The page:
'Still room' for more mortgage concessions
Property experts say there is still room for more mortgage tax concessions in a bid to help lessen the burden on low-to-middle income home owners.
But one warned it would be unwise to 'throw' taxpayers' money at expanding existing home loan schemes.
'I have to admit the Government has done a lot in the past year to rescue the property market which plunged dramatically in the economic turmoil,' Hong Kong Property's managing director Michael Choi Ngai-min said.
Home buyers can secure up to 85 per cent mortgages later this month by paying no more than a $300 monthly premium through the Mortgage Insurance Programme to reduce the financial risk carried by banks.
Hong Kong Mortgage Corporation is to announce details of the programme.
'What the Government could do is expand the home loan interest tax concession introduced last year from the present $100,000 to $200,000,' Mr Choi said.
A maximum of $100,000 in paid loan interest could be deducted from the total assessable income of taxpayers under a relief measure introduced by the Financial Secretary in his last budget speech.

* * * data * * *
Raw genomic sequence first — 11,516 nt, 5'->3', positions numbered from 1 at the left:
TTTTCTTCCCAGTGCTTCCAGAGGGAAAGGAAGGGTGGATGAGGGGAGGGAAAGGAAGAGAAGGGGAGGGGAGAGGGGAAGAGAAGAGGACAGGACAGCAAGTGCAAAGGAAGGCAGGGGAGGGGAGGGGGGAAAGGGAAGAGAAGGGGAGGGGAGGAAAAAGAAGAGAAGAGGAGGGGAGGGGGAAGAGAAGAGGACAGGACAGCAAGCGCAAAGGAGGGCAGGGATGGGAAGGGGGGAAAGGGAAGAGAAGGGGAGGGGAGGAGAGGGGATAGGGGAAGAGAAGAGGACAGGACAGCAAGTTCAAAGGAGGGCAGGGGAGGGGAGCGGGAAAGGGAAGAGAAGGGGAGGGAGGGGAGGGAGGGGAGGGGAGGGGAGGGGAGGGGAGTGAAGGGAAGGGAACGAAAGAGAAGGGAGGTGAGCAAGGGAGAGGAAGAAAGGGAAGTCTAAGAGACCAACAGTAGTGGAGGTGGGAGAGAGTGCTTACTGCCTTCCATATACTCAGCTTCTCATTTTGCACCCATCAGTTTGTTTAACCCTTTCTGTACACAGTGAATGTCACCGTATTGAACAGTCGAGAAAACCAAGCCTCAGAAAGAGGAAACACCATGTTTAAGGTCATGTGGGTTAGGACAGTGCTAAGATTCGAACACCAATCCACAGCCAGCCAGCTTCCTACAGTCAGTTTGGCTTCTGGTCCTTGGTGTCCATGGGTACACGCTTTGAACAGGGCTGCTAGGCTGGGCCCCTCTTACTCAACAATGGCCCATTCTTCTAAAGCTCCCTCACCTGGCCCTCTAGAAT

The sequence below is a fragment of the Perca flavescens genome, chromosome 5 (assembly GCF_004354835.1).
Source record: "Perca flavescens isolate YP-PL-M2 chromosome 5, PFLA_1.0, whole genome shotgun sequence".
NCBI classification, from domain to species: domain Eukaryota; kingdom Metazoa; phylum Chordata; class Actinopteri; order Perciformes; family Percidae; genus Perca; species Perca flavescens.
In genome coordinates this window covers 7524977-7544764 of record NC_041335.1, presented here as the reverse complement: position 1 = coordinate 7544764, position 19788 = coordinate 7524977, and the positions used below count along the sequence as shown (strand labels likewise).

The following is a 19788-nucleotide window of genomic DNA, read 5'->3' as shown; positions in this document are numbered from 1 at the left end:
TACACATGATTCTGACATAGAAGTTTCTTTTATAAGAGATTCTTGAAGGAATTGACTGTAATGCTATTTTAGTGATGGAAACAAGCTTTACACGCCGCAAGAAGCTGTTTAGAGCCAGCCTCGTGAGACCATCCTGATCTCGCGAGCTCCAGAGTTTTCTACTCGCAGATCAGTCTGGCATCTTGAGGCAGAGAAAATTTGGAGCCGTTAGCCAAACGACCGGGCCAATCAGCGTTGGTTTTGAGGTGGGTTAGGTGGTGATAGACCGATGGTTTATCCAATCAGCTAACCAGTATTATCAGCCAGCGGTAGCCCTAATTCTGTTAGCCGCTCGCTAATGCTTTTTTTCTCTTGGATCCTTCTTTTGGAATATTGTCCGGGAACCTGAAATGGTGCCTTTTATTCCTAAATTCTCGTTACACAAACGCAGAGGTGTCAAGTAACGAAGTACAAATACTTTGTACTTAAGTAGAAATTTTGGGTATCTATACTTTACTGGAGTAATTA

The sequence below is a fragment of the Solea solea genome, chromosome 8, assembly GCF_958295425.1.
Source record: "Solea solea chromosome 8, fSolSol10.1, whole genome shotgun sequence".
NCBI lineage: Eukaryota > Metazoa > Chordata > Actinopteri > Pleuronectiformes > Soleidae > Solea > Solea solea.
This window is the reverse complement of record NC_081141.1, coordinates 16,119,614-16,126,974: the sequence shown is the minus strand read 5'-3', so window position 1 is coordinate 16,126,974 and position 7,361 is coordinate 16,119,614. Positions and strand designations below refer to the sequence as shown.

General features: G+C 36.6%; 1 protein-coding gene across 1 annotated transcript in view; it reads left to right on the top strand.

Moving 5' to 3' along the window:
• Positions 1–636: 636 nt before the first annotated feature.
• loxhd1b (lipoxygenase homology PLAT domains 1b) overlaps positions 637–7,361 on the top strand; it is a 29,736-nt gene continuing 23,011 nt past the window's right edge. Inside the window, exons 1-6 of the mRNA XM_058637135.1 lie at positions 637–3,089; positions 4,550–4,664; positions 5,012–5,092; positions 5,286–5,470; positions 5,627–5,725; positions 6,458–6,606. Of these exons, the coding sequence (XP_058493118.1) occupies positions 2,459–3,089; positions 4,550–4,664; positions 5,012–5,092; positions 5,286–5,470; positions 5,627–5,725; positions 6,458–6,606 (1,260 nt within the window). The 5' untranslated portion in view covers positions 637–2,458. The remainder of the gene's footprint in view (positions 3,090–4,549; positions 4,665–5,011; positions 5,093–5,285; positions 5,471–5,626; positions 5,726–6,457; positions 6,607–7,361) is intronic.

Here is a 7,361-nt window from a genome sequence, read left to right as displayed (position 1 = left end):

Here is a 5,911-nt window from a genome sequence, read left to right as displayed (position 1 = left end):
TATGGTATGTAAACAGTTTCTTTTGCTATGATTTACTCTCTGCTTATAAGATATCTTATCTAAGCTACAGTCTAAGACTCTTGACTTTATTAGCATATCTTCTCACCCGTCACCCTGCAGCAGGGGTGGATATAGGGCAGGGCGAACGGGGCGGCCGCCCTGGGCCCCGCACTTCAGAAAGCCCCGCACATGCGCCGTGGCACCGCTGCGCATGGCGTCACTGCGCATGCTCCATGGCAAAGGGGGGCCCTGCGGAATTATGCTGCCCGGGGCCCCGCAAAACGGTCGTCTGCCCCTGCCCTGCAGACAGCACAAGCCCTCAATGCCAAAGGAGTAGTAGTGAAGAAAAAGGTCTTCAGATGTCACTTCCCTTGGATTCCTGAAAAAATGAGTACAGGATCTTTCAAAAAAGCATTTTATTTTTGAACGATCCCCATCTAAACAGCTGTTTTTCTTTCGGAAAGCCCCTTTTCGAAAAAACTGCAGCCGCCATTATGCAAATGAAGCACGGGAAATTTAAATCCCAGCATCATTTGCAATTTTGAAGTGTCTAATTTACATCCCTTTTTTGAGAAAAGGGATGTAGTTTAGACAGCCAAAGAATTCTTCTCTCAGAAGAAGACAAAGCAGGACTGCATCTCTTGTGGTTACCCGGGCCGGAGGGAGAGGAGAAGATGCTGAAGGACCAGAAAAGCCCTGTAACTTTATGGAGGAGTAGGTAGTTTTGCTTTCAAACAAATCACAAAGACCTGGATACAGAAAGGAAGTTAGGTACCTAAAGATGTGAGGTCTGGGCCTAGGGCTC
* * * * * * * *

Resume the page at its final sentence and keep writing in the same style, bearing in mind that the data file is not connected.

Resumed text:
'In the case of a $3 million flat, the home owner is paying about $20,000 a month solely for the loan interest for the first few years. The Government could do more on that,' Mr Choi said.
Tony Chan Tung-ngok, immediate past president of the Society of Hong Kong Real Estate Agents, said: 'Doubling the maximum loan interest from $100,000 to $200,000 is reasonable especially when speculators have already left the market.' Centaline Property Agency's managing director Shih Wing-ching called on the Government not to 'throw money' into expanding existing home loan schemes.
'It has been clear that people can more than often afford to own homes under the current flat prices. It's entirely a matter of confidence,' he said.
He called on the Government to keep the 10,000-quota for the Home Purchase Loan Scheme and 12,000-quota for Home Starter Loan Scheme.
Housing Society figures showed only 4,500 buyers had drawn loans from the body up to last week although more than 10,000 certificates of eligibility had been issued to potential buyers.